Friday, January 08, 2010

Hacked Accounts

The virus that attacked my computer has compromised the following accounts:
  • yahoo mail (I have deleted this)
  • hotmail (no response from admin)
  • facebook (response but still no resolution)
  • aim mail (no response from admin)
So far the only emails that are safe are comcast and gmail.  We still don't know if any of my writing is safe.  I'll update as access to the internet allows.  For those who have emailed me in the past, same user name for both the comcast and gmail accounts.

Also, we think I have mumps.  Not sure but it sure looks like mumps.  Rather mump because as of the writing of this post, it is only on one side of my face.

Thursday, January 07, 2010

Computer Woes

This morning I woke up and my computer would not boot up.  Crashed?  So we thought.  As it turns out, it looks like my computer has been hacked.  Several of my email accounts and network accounts have been compromised--passwords changed on me, etc. 

All of my writing for the past four years may also be gone except what I have in my notebooks.  We'll see.  The computer is going to be taken to the Geek Squad tomorrow.

Happy New Year? 

This is not the way a happy new year should begin.

Wednesday, January 06, 2010

Wellness and Writing Connections ed by John Frank Evans

Wellness & Writing Connections: Writing for Better Physical, Mental, and Spiritual Health edited by John Frank Evans is a collection of essays exploring the different ways in which writing can be used to help facilitate a state of well-being. Starting with research from both James Pennebaker and recent Distinguished Professional Research Contributions to Applied Research award winner Luciano L’Abate, the book builds upon the foundation of established evidence to support the essays that follow, ones in which the various writers share from their own experience, occasionally offering exercises to reinforces the ideas in a practical manner. The editor has done a particularly effective job of bringing together information that will inspire further research in the ideas presented while also offering resources that the healthcare professional—whether a nurse, caretaker, counselor, psychologist, or psychiatrist—can use but without the overly technical language that would off-put the layman reader. In other words, anyone truly interested in how writing can help heal psychic wounds or ease the grief that come with loss or an unwelcome diagnosis, is bound to find something of merit in this book. The reader is invited, with each essay, to consider different ways of applying the research whether in journaling, memoir writing, or timed and guided writings, etc. I can’t imagine anyone with a sincere interest in this subject closing this book and not walking away with something inspirational and personally applicable. And although I could list the essays that especially touched me, I suspect that this is the sort of resource that upon revisiting (rereading) will result in new preferences. An excellent resource for anyone who has attending the Wellness & Writing Connections conference, who might be interested in attending, and/or is curious to know what the conference is trying to do within the wellness and writing community.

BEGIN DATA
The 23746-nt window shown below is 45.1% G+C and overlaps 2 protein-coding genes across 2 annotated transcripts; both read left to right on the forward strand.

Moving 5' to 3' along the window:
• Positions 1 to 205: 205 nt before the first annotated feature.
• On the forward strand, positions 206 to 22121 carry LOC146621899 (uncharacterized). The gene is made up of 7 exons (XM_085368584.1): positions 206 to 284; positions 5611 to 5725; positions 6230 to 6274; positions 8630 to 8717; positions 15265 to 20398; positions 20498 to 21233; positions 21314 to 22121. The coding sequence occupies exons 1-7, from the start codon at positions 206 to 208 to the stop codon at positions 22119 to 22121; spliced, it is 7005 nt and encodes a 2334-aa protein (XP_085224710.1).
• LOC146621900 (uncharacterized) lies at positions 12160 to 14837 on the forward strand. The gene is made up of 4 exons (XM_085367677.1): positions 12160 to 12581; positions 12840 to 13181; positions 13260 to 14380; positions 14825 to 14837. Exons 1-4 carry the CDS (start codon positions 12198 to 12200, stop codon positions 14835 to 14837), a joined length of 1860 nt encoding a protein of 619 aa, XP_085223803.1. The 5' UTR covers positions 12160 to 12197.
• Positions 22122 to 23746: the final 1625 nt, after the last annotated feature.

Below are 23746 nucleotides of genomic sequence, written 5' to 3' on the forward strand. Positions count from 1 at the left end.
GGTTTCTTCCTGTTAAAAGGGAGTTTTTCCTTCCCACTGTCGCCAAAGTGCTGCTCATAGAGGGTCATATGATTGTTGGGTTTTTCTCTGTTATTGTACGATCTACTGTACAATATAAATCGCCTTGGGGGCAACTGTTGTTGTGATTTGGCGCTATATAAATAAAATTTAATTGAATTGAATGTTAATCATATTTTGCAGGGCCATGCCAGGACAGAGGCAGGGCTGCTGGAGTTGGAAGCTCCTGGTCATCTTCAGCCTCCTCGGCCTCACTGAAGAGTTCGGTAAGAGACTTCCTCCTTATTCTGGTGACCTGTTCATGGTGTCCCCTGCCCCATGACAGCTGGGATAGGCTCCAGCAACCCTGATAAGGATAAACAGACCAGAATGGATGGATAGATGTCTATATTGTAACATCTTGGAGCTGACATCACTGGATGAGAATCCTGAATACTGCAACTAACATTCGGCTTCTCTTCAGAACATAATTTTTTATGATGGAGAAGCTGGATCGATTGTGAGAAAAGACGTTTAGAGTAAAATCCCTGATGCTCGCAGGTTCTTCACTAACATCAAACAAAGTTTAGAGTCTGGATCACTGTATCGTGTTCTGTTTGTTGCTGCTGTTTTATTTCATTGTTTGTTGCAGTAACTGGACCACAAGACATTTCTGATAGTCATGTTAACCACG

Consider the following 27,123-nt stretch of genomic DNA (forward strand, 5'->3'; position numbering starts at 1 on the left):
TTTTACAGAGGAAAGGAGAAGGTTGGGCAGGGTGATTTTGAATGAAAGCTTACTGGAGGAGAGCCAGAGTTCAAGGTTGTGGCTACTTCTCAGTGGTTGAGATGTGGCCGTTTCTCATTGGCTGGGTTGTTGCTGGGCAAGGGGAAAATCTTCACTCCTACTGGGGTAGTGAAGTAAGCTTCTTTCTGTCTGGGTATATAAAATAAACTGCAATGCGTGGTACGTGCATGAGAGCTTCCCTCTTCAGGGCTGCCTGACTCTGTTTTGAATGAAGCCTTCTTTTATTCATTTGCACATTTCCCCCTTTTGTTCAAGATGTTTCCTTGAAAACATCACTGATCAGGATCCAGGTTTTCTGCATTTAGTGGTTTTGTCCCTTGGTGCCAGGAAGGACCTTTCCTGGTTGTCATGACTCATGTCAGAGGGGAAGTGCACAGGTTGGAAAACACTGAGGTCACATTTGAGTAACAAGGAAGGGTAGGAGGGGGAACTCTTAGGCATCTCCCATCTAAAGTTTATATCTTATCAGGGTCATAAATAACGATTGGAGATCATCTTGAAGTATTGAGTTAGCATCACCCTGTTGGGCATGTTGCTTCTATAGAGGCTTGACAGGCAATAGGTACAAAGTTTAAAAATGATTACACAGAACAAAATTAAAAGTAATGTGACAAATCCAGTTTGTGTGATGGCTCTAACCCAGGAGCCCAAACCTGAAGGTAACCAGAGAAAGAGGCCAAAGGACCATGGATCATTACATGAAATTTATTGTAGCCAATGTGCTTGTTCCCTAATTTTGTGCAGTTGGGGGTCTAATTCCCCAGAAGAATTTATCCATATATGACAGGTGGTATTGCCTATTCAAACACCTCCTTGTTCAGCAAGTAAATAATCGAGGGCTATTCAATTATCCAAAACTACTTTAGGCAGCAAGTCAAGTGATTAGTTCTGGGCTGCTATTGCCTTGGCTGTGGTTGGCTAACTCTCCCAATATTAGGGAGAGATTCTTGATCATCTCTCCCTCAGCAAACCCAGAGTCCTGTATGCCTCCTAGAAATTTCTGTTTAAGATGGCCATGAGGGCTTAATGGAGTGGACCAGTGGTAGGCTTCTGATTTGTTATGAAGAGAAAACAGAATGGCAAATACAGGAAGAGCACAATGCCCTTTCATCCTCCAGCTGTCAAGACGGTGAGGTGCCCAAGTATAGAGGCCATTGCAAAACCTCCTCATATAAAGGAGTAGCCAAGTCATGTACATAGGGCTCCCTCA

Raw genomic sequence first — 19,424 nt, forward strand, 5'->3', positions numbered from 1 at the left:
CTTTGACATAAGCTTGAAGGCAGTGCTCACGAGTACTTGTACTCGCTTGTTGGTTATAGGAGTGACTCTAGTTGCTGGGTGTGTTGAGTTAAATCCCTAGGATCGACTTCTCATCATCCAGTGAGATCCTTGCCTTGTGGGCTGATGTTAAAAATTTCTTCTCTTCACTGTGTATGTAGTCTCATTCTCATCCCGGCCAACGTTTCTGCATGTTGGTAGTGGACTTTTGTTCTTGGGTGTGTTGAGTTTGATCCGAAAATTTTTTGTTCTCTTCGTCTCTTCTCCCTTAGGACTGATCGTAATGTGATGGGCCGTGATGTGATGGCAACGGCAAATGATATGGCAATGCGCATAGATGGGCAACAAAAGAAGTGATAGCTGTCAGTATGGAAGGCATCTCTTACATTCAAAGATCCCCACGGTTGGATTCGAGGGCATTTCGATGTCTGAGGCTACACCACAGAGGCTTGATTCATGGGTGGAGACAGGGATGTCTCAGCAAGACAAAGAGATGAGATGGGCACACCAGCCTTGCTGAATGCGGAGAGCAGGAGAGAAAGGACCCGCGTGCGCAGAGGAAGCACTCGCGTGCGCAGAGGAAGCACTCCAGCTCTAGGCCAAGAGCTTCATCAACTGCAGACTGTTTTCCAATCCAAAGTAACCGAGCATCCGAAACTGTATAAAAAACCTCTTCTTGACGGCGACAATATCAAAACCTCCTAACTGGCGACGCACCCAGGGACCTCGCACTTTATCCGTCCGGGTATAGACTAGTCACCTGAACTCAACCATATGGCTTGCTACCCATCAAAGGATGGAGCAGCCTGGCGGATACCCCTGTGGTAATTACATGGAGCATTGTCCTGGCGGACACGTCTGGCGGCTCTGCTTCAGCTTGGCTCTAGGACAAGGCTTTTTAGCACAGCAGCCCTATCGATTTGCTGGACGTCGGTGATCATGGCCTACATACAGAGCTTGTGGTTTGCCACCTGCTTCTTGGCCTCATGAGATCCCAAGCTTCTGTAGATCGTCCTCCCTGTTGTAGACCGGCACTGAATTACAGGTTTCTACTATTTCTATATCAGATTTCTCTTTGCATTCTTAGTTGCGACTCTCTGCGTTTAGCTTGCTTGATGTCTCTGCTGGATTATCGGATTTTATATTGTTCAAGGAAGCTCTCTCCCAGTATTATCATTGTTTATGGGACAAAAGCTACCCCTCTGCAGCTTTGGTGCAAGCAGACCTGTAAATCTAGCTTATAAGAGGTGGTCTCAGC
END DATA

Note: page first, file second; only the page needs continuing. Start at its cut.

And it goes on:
Tuesday, January 05, 2010

Mrs. Dalloway by Virginia Woolf

Mrs. Dalloway by Virginia Woolf is a lovely, eloquent day-in-the-life novel that reads almost like a meditation. The stream-of-consciousness interludes, moving from character to character as each encounters directly (or indirectly) one another. Underneath the slow and subtle plot is a sexual tension that I found surprising. The impetus for me to finally get around to reading this novel was a recent viewing of The Hours, a movie based on a novel by Michael Cunningham. I loved the novel. The movie did a wonderful job of translating the emotional content of the novel and Woolf’s Mrs. Dalloway is mentioned in both. How this novel informs the more modern one is quickly apparent as there are echoes of symbolism in both. To fully appreciate what Cunningham does in his novel, reading Mrs. Dalloway is absolutely a must. For those who have read other novels by Woolf and found them obtuse or difficult, this one may be more accessible. There are no chapter breaks although there are occasional double space gaps that allow the reader to pause, set aside the book, and return later. I found myself putting the book down many times just to allow the evocative quality of the prose to settle into me.